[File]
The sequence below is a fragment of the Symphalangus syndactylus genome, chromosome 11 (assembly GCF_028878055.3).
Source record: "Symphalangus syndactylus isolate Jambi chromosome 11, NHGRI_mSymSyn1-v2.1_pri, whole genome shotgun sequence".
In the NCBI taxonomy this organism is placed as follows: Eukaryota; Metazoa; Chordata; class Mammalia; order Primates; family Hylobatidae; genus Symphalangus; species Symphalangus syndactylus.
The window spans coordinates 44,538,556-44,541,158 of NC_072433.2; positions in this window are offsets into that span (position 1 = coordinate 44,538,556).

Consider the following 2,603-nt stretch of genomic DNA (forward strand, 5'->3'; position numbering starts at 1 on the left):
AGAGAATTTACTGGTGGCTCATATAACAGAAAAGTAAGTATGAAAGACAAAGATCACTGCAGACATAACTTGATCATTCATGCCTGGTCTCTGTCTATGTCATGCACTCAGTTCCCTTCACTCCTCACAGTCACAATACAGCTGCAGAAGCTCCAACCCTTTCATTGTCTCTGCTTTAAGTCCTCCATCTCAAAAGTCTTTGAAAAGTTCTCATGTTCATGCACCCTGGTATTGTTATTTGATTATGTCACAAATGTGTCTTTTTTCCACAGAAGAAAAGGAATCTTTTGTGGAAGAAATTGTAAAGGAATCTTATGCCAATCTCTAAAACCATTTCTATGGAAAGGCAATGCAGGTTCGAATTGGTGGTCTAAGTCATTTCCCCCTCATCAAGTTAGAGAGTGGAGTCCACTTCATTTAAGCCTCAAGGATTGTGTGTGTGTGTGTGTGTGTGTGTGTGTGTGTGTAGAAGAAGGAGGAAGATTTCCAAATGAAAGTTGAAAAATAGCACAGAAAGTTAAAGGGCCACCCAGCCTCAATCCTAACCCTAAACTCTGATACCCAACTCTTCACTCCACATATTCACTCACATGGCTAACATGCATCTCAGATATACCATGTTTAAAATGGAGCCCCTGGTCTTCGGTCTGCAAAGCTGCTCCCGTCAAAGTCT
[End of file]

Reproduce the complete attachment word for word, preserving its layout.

The sequence below is a fragment of the Symphalangus syndactylus genome, chromosome 11 (assembly GCF_028878055.3).
Source record: "Symphalangus syndactylus isolate Jambi chromosome 11, NHGRI_mSymSyn1-v2.1_pri, whole genome shotgun sequence".
In the NCBI taxonomy this organism is placed as follows: Eukaryota; Metazoa; Chordata; class Mammalia; order Primates; family Hylobatidae; genus Symphalangus; species Symphalangus syndactylus.
The window spans coordinates 44,538,556-44,541,158 of NC_072433.2; positions in this window are offsets into that span (position 1 = coordinate 44,538,556).

Consider the following 2,603-nt stretch of genomic DNA (forward strand, 5'->3'; position numbering starts at 1 on the left):
AGAGAATTTACTGGTGGCTCATATAACAGAAAAGTAAGTATGAAAGACAAAGATCACTGCAGACATAACTTGATCATTCATGCCTGGTCTCTGTCTATGTCATGCACTCAGTTCCCTTCACTCCTCACAGTCACAATACAGCTGCAGAAGCTCCAACCCTTTCATTGTCTCTGCTTTAAGTCCTCCATCTCAAAAGTCTTTGAAAAGTTCTCATGTTCATGCACCCTGGTATTGTTATTTGATTATGTCACAAATGTGTCTTTTTTCCACAGAAGAAAAGGAATCTTTTGTGGAAGAAATTGTAAAGGAATCTTATGCCAATCTCTAAAACCATTTCTATGGAAAGGCAATGCAGGTTCGAATTGGTGGTCTAAGTCATTTCCCCCTCATCAAGTTAGAGAGTGGAGTCCACTTCATTTAAGCCTCAAGGATTGTGTGTGTGTGTGTGTGTGTGTGTGTGTGTGTGTAGAAGAAGGAGGAAGATTTCCAAATGAAAGTTGAAAAATAGCACAGAAAGTTAAAGGGCCACCCAGCCTCAATCCTAACCCTAAACTCTGATACCCAACTCTTCACTCCACATATTCACTCACATGGCTAACATGCATCTCAGATATACCATGTTTAAAATGGAGCCCCTGGTCTTCGGTCTGCAAAGCTGCTCCCGTCAAAGTCT